Public Health Ethics 4 (3):207-217 (2011)

Thord Svensson
Lund University
Anna Meeuwisse
Lund University
WHO suggests mental ill health in terms of depression to be the highest ranking disease problem in the developed world in 2020–2030 and claims a public health approach to be the most appropriate response. But some argue that the alarming reports on mental ill health have their ground in the methods of inquiry themselves and refer to medicalization as an important issue. The aim of this article is to explore and illuminate the issue of what is meant by mental health and mental ill health and what it means that mental ill health is a major public health problem. Basically, two understandings and aspects of public health exist: a ‘reductionist’ and a ‘holistic’ with connections to different theories of health. These diverging understandings may lead to quite different public health responses, and they may have different consequences with regard to medicalization. It is concluded that we need more clearly elaborated ways to think about public health so that the increased attention to mental ill health as a public health problem does not in itself lead to medicalization in terms of just medical treatment. Otherwise, we risk losing the importance of public health as an overarching social and political instrument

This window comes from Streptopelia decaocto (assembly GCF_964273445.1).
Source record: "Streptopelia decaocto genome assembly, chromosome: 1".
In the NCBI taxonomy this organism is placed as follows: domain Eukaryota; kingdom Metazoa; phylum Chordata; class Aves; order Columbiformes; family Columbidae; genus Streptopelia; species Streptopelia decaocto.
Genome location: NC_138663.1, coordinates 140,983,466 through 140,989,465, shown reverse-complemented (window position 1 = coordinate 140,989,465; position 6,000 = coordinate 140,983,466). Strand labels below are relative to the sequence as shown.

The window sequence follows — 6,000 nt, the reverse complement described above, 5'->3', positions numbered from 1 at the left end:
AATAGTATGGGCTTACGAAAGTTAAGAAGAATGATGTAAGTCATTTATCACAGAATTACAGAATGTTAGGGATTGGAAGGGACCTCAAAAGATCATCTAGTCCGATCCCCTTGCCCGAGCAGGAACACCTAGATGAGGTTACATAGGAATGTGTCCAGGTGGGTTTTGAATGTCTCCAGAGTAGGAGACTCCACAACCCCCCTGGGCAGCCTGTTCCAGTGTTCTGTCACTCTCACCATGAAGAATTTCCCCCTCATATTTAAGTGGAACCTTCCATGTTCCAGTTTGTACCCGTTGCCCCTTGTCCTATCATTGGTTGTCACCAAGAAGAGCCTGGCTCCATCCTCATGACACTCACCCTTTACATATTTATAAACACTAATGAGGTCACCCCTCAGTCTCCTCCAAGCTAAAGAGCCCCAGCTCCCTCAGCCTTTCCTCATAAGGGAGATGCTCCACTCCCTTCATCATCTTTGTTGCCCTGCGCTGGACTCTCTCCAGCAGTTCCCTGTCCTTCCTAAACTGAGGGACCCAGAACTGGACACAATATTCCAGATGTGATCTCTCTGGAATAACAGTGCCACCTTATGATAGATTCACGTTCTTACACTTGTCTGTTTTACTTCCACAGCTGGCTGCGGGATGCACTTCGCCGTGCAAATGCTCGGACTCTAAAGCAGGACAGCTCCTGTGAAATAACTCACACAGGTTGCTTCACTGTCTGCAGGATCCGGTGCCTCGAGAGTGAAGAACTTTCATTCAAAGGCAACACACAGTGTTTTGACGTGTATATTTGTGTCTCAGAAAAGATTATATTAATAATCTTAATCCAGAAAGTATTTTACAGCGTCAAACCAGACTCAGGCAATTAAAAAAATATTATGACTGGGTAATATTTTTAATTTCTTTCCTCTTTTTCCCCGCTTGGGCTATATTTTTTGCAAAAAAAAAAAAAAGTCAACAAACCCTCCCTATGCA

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DOI 10.1093/phe/phr030
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References found in this work BETA

A Two-Dimensional Theory of Health.Per-Anders Tengland - 2007 - Theoretical Medicine and Bioethics 28 (4):257-284.
A Public Health Perspective on Research Ethics.D. R. Buchanan & F. G. Miller - 2006 - Journal of Medical Ethics 32 (12):729-733.

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The Muddle of Medicalization: Pathologizing or Medicalizing?Jonathan Sholl - 2017 - Theoretical Medicine and Bioethics 38 (4):265-278.
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